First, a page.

By Renée Santos

SACRAMENTO(CBS13) — Some of the most vulnerable Californians are getting their first dose of the COVID-19 vaccine.

Residents and staff at Pioneer House and Towers were able to start immunizations Tuesday.

“It just feels so good,” said Sharon Snyder.

Snyder has a new energy and is feeling grateful to now be included in the state’s small percentage of people to receive the COVID-19 vaccine. She still has one more dose to go but says the moment is huge.

“Truly a glimpse of hope in what has been a very, very dark time,” she said.

The latest numbers from the California Department of Public Health show the state currently has 1.3 million doses of the vaccine but only a third of those have been administered. Another 600,000 are still on the way.

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So why has the pace been slower than anticipated and what’s being done to speed it up? CBS13 is getting answers.

According to the state, there have been some distribution challenges and though the state has set guidelines to follow, how health providers administer vaccines within those guidelines is up to them.

Dr. Mark Ghaly says the state is talking with county health officials about how to speed up administering vaccines which could include updated guidelines to expand availability to health care workers.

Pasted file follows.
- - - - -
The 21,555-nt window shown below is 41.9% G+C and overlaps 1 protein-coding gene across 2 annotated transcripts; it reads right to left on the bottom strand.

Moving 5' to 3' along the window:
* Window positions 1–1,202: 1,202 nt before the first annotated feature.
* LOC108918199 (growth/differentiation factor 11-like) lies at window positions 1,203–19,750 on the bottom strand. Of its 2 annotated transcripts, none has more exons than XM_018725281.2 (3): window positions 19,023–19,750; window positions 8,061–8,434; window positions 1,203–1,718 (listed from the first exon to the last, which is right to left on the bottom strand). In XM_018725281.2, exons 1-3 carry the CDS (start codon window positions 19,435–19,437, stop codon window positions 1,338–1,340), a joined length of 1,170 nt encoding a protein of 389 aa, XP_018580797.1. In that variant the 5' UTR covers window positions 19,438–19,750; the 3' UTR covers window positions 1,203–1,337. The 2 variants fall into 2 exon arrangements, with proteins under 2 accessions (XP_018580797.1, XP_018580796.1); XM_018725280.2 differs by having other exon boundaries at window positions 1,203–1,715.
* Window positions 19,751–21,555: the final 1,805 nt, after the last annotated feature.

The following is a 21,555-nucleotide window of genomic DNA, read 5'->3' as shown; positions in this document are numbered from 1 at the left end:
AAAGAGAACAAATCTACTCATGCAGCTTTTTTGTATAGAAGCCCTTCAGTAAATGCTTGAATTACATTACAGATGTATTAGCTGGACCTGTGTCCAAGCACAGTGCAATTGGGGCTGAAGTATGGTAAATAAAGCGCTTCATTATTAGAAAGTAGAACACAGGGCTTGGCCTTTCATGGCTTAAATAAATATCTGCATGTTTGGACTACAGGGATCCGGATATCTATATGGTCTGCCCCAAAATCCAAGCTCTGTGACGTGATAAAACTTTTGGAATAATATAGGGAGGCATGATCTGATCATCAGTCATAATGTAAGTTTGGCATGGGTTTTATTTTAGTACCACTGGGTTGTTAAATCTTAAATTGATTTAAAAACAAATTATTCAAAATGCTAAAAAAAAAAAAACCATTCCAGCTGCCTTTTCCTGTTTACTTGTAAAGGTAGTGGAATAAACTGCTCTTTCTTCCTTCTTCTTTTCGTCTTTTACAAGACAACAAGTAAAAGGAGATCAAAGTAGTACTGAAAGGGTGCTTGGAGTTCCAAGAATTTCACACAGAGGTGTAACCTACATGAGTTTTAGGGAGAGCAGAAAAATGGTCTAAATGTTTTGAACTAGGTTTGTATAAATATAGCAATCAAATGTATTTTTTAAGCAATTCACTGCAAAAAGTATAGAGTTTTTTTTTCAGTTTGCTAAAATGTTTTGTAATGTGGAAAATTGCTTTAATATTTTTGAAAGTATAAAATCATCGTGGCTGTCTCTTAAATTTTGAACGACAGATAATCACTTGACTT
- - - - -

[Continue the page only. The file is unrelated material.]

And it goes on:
The sooner they’re vaccinated, the sooner people in other tiers will get their shot in the arm.

Cindy Mallory, who lives at Pioneer House, also received her first dose and says the state is doing what it can.

“It’s a process that nobody understands if you have never done it before it’s like all these little pods that have to fit together and if one is out sync or if it disappears everything is on hold,” she said.

Dr. Mark Ghaly, Secretary of California Health and Human Services Agency issued the following statement about vaccine distribution Tuesday: “California has vaccinated more people than any other state in the country, and has done it with a focus on health equity and serving vulnerable and high-risk populations. We are working with county public health authorities to determine how the state can support accelerated vaccination administration. We have also further clarified guidelines that expand the availability of vaccines to a larger range of health care workers.”

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